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Gordon_M last won the day on June 18 2018

Gordon_M had the most liked content!

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About Gordon_M

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  • Birthday 08/22/1952

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  • Location
    Anywhere between Falkirk and Aberdeen, depending on the day ...
  • Interests
    Sno-Cats, Dodge trucks, Amphibians & Rail conversion
  • Occupation
    Makes oil rigs for fun and profit
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  1. I don't know in detail, but I know a lot of new stuff was procured and fitted. For example, a quantity of Carryall rear door side latch mechanisms were made new, presumably in Norway. As I understand it all the axes, mattocks and shovels were discarded and replaced, and no, they weren't wasted, as I have a set at home. 8-)
  2. Norwegian trucks only tend to come in two varieties, those that were completely stripped down for a production line rebuild, and those that were entirely original. Your friend's truck has been rebuilt at least once, maybe twice, but some of the other Dodges like their Canadian APTs had very few miles on them, right up to disposal, and had just been given normal preventative maintenance. They were obsoleted first too, being non-standard. I talked to a couple of Norwegians that were involved in the rebuilding around Bergen, I think in the 1980's
  3. Sounds right, moves well, needs that DBG though. 🤢
  4. I've seen one very similar to that. My local scrappy had three tired Saracens he hauled off a range, I think in Ayrshire, when it was tidied up. One of them just had four wheels with the centre station on each side blanked off. He was told it was the main observation vehicle for the range and a lot more mobile than a standard one. As I remember it had standard rear doors though.
  5. I'm sure we have seen that before, maybe a year ago, and the price was similarly - interesting then. It'll be two hundred years old before they find a buyer at that price.
  6. Salt water would go everywhere - pressure washing would get rid of a lot of it. I did hear that people who have to deal with this regularly have been known to recover the vehicle from salt water, and then flood it again in fresh water, then start the drying out process. It would be essential to clean out every void, seal, and cavity. When I got my DUKW the axle hubs, pillow block and so on were packed with grease just to stop more than trace amounts of water getting in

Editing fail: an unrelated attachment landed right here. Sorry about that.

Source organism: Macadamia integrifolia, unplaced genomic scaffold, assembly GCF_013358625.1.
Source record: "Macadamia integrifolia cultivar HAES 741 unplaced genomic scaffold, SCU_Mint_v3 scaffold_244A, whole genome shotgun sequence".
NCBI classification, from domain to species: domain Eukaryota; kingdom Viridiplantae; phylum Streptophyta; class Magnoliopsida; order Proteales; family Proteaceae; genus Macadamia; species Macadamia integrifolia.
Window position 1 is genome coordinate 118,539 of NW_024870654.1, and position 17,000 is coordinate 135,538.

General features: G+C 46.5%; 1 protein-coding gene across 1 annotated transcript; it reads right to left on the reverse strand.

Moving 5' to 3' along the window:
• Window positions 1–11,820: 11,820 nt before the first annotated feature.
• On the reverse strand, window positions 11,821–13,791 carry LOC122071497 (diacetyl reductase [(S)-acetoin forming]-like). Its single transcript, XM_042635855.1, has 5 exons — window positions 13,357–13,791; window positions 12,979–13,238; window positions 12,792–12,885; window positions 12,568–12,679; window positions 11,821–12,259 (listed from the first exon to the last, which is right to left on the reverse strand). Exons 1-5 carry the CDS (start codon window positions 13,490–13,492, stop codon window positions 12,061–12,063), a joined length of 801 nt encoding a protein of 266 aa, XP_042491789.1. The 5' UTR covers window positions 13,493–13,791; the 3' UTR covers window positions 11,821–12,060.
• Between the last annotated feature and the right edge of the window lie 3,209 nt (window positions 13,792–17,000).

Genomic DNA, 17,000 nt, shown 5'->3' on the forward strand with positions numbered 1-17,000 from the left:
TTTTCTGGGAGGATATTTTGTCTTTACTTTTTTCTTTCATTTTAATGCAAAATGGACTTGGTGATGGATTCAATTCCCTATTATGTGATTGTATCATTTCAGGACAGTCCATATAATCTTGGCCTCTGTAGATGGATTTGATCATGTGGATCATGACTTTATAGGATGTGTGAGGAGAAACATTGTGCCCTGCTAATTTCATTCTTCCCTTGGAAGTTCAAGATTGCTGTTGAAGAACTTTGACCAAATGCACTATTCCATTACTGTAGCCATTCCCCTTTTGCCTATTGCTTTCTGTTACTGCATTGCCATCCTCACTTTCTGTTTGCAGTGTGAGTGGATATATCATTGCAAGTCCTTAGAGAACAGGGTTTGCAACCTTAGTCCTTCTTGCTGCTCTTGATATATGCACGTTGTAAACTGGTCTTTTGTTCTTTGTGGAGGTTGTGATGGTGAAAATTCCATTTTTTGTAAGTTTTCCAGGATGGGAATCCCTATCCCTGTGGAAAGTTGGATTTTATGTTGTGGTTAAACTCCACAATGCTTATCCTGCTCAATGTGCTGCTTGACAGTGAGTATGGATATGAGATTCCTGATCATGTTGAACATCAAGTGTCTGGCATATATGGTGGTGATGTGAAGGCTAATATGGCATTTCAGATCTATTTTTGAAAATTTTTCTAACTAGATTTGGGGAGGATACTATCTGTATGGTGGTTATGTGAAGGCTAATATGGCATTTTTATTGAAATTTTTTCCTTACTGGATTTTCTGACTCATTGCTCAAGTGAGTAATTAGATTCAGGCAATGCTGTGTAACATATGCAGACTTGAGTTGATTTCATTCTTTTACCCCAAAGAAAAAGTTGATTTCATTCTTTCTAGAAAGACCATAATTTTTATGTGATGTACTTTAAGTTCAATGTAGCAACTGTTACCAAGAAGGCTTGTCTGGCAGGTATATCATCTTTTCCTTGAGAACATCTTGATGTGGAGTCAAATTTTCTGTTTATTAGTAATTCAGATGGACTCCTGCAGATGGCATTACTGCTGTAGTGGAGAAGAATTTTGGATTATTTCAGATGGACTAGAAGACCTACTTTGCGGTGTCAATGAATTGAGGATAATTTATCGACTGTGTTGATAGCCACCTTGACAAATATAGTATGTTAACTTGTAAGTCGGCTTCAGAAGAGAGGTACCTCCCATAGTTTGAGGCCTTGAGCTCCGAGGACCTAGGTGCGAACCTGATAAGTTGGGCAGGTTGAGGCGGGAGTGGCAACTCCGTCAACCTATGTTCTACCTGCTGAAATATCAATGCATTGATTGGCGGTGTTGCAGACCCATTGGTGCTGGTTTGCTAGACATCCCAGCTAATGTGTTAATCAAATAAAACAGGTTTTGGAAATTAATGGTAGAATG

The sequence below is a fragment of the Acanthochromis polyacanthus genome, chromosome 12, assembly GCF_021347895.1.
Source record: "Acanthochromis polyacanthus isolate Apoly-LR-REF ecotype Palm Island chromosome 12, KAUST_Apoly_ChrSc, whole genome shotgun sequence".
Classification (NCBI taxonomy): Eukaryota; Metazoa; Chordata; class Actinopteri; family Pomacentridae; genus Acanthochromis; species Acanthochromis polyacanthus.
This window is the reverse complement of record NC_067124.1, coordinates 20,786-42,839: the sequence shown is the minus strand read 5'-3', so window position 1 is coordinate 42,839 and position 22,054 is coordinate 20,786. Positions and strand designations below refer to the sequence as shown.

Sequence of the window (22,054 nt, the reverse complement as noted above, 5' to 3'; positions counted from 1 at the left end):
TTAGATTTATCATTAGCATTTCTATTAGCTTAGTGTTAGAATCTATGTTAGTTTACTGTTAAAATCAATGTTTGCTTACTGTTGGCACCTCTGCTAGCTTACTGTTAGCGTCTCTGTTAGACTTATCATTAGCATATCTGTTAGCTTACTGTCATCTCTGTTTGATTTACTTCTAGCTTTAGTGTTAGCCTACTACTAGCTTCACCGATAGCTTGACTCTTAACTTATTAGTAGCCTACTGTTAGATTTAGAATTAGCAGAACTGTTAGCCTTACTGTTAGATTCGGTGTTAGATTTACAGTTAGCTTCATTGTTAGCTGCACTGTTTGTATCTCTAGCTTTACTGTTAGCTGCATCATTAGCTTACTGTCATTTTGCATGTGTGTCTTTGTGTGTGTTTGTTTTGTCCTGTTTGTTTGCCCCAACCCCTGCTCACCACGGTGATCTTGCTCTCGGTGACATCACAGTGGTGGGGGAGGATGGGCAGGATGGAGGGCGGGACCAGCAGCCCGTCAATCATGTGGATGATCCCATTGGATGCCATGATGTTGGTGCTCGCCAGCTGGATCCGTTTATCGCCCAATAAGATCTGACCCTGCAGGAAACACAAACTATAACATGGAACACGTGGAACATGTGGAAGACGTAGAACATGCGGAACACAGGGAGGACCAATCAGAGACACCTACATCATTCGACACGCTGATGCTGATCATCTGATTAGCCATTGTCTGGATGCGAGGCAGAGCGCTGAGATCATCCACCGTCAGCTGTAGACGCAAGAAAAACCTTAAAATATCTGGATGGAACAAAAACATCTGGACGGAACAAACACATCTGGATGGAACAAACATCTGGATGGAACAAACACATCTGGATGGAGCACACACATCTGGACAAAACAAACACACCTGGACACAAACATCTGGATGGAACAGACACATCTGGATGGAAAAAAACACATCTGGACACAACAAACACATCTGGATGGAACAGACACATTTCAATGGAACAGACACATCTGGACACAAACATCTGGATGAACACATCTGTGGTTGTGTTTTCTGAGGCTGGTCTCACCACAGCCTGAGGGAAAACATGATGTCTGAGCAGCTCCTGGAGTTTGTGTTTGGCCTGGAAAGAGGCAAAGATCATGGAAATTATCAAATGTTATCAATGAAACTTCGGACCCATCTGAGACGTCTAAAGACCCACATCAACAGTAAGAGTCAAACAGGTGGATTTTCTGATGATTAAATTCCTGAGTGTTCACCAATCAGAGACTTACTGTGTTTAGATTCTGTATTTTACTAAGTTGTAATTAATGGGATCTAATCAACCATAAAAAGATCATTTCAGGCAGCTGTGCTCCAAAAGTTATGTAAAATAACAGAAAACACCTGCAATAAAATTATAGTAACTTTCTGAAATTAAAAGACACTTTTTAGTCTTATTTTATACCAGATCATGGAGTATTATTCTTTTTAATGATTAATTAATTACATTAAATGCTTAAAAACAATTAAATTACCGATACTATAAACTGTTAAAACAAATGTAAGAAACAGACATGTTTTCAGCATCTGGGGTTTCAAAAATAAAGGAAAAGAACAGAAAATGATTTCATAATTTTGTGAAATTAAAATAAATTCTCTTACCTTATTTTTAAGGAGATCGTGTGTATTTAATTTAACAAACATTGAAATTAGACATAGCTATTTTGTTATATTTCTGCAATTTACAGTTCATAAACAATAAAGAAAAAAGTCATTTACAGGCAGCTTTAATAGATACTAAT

7. Dodges take a bit of killing. I recall one Command Car chassis I saw that was down to cardboard-thin after being used on a beach for decades, but one immersion in salt water shouldn't kill it. Really good pressure wash, hubs off, diffs out, drain and flush transmission and transfer case, wash and flush brake lines and components. You would probably pull the sump and really clean out the engine internally. Distributor, generator, and starter into a bucket of paraffin at least, if not a full strip and clean. Regulator box should clean up OK, I can really only think of instruments as probably cheaper to replace than rebuild.
  8. SIGH At some point, if not already, the owner of that truck is going to be made aware of this thread and will read through it - if they have not already done so. 😔 I would suggest kindness in the comments, please. If the owner is reading this, feel free to chip in with some comments. I'm assuming the truck was recovered with some expense and embarrassment, but nobody died - it is a Dodge after all. Gordon
  9. If that was a brand new Range Rover it would be a total loss. Being a Dodge, pull it out, pressure wash it, change the fluids, and go again. Dodges were actually waded at that depth with a waterproofing kit.
  10. I'd be happy to call them Ford 1.5 ton 4 x2 with Montpelier bodies. Note that the original image, and the high level image in the DoR, both show the ambulance-style ventilator bolted to the rear side of the body - presumably one on each side. The reason that the bodies are contractor-built is worth repeating; the major US manufacturers did not have their own COE cabs before about 1940. 1940-onwards Dodge and Ford ( presumably others too ... ) had realised how big the market for COEs was and engineered their own cabs. I have always assumed that the contractors like Montpelier and Metropolitan not only built the bodies but had to rework steering and controls to suit too, which wouldn't have been that easy. I remember the early GMC searchlight 6x6 trucks had completely different manifold and carburettor setups, for example.
  11. Great, and that means I guessed rightly that Peerless Trading had their sticky paws in this too, as they surely would not have been a British thread originally. 😁
  12. I hereby name this Tappet thread BO, British Obscure, as suggested by Doug. 😏
  13. Well I'm out of immediate ideas for this. You have looked at American threads, but you can match neither the pitch nor the diameter. You have looked at Metric threads, and can match the diameter and approximate the pitch ( binding after 3/8" ) I can only suspect the hidden hands of Peerless Trading here, like the water pump. Is it some antique British thread, like a BA variation or something for Wheeltappers & Shunters? ( gives age away )
  14. Ta. It does explain why there were so many threads used on our WW2 trucks that are non-standard today too. I can't find anything US with a .3032" thread OD though.
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